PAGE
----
Regards,
Greg in West Mitten
MikeG62
Posts: 3565
Joined: Tue Nov 15, 2016 3:20 pm
Location: New Jersey

Re: Defining your emergency savings account

Post by MikeG62 »

Rsanchez wrote: Fri Nov 27, 2020 5:55 pm Novice question....

Is your 6-month emergency saving suppose to in cash only or otherwise? How do you have your emergency fund set up?

Thank you.
It was always just part of (a very small part of) my taxable savings/investment accounts. I never ring-fenced it as such. Keep in mind that your credit cards can carry you for some of your spending needs for up to 60 days without interest, if push comes to shove. If you have a HELOC on your home, that's another option as well. It's not like the e-fund is the only avenue you have in an emergency.
Real Knowledge Comes Only From Experience
gonefishing01
Posts: 218
Joined: Wed Aug 19, 2015 9:09 pm

Re: Defining your emergency savings account

Post by gonefishing01 »

Dedicated money market account at my credit union. Never touch it except to skim off the top to add to brokerage when the interest builds it up a ways over my 6 month expenses threshold. Which, in the current low interest environment, takes a LOT longer than it used to. Yeah, it’s losing. But I have a portfolio of like 90% equities and think of the cash as part of my “bond” allocation right now.
Topic Author
Rsanchez
Posts: 21
Joined: Sat Sep 30, 2017 7:22 pm

Re: Defining your emergency savings account

Post by Rsanchez »

UpperNwGuy wrote: Sat Dec 05, 2020 7:38 am
Rsanchez wrote: Fri Nov 27, 2020 5:55 pm Novice question....

Is your 6-month emergency saving suppose to in cash only or otherwise? How do you have your emergency fund set up?

Thank you.
It can be whatever you want it to be. Some keep it in cash. Some invest it. But you already knew that, so what are you really asking? Are you just taking a survey of members?
Definitely taking a survey. I had forgotten that I could pull from my Roth, so I never considered that an EF. Appreciate the education and change in perspective. Feel a sense of relief. Thank you.
SquirrelEater
Posts: 61
Joined: Mon May 18, 2020 9:02 pm

Re: Defining your emergency savings account

Post by SquirrelEater »

Placing the EF in a FDIC insured account is a good textbook answer.

Cash smells & feels good. I once had a large portion in cash when I was finally getting my financial life on track years ago. It felt great to see the money in that quantity having gone so long since having that much. The smell was intoxicating. Almost had a lipstick smell to it which was interesting & maybe a bit arousing. But eventually I lost my excitement for her (the cash). She wasn't worth keeping around for fun so I sent her to an online savings account (FDIC) to make little money babies. Been happier ever since.

Going outside of FDIC requires some time at the mirror & the book/computer.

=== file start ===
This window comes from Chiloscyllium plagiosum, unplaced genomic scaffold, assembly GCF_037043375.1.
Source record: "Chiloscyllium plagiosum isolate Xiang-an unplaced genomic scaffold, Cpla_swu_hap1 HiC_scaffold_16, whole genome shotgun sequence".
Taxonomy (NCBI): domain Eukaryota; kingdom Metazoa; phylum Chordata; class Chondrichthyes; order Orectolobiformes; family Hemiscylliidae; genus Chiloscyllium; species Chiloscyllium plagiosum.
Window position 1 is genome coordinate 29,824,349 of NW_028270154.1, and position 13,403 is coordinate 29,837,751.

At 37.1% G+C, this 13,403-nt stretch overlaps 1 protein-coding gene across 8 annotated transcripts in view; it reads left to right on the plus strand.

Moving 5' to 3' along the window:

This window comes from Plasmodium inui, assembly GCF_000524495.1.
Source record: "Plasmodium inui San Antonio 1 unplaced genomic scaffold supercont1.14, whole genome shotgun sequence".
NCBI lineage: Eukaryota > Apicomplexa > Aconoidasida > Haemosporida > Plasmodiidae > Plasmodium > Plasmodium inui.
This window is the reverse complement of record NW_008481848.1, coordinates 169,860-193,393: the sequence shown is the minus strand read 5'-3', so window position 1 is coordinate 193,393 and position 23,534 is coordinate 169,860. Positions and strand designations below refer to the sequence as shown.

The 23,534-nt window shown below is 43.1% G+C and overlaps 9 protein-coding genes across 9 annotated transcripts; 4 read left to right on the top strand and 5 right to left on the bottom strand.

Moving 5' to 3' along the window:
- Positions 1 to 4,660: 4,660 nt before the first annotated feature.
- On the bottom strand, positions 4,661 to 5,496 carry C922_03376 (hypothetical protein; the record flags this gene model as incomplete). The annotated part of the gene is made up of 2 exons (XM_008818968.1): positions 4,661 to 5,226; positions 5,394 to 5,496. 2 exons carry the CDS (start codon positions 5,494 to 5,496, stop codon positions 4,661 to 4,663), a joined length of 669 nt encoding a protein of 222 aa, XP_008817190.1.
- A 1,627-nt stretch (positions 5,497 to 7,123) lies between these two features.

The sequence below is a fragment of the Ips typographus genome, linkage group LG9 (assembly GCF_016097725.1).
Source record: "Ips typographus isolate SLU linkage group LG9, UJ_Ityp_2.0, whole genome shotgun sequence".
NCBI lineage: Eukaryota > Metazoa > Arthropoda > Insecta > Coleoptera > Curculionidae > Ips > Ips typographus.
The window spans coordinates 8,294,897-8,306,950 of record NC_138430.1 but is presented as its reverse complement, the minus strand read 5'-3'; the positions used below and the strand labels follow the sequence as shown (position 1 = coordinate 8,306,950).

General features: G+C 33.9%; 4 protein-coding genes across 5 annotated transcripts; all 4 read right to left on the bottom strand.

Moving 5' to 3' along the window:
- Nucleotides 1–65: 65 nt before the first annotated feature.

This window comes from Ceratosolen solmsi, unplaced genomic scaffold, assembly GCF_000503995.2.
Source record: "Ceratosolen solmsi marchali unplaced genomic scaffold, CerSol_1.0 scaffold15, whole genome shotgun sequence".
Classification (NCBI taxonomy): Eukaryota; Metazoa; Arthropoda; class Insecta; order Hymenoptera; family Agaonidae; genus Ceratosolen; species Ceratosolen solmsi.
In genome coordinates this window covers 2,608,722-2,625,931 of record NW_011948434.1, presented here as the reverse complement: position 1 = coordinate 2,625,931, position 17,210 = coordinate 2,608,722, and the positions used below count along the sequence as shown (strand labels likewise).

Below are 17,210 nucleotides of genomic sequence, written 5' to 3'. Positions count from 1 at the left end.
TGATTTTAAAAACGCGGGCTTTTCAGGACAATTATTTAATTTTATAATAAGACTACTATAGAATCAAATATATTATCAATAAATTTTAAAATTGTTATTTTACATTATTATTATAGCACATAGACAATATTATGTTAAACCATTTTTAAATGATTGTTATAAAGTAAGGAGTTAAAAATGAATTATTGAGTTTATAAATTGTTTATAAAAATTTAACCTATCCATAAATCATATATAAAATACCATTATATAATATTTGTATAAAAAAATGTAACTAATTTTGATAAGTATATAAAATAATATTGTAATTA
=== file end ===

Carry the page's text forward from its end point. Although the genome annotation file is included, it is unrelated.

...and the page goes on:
These days, my "EF" is now mostly in a US total bond fund (FXNAX), with a small pinch in a World Bond Fund (FBIIX) for fun. Not in any FDIC accounts. Higher returns are possible I suppose... and potentially playing with fire(Opinions vary).
"Savings" is all in taxable brokerage account now. Was 100% equities but lost my testicular fortitude on that recently. Now I carry a roughly a six month bond fund amount & can return to an aggressive contribution(technically my new contribution allocation, December onward, is less aggressive now being 85/15 instead of 100/0 allocation of prior).

But there is a little more to my EF Fund story here. A credit card will be my first line of defense. I can't imagine a reasonable (non-WROL/non-SHTF/non-TEOTWAWKI) emergency that cant be fixed with a credit card these days. Many contractors take them, all stores of consequence do, and online bill pay will take them for paying utilities. I hear you can even pay your mortgage with them with some creativity. This is the rapid liquidity with zero opportunity loss cost. Like bonds, there is some fire here too that can get myself/people in trouble... .
User avatar
Garco
Posts: 785
Joined: Wed Jan 23, 2013 2:04 am
Location: U.S.A.

Re: Defining your emergency savings account

Post by Garco »

I use my credit union (CU) as my all-purpose bank. In general I do not keep a large sum of "cash" in my account. My paychecks and Social Security and RMD's all to to my CU. I have a Visa account at this CU. But what if I am short of cash, perhaps in an emergency?

I have no emergency savings account. But I have a HELOC of $60K at my CU. I have drawn on this a couple of times when I needed an immediate downpayment on something (car, house).

If I needed more than that amount, I would draw on other cash accounts or credit lines at my CU, where I do my regular banking and "saving". I also have a large short-term LOC in my "cards" at American Express and Visa (combined ca. $50K).

The above are all approaches that would not require me to immediately sell invested holdings in my brokerage or long-term investment accounts (including those with tax-deferred holdings -- 403b, TIRA).
Post Reply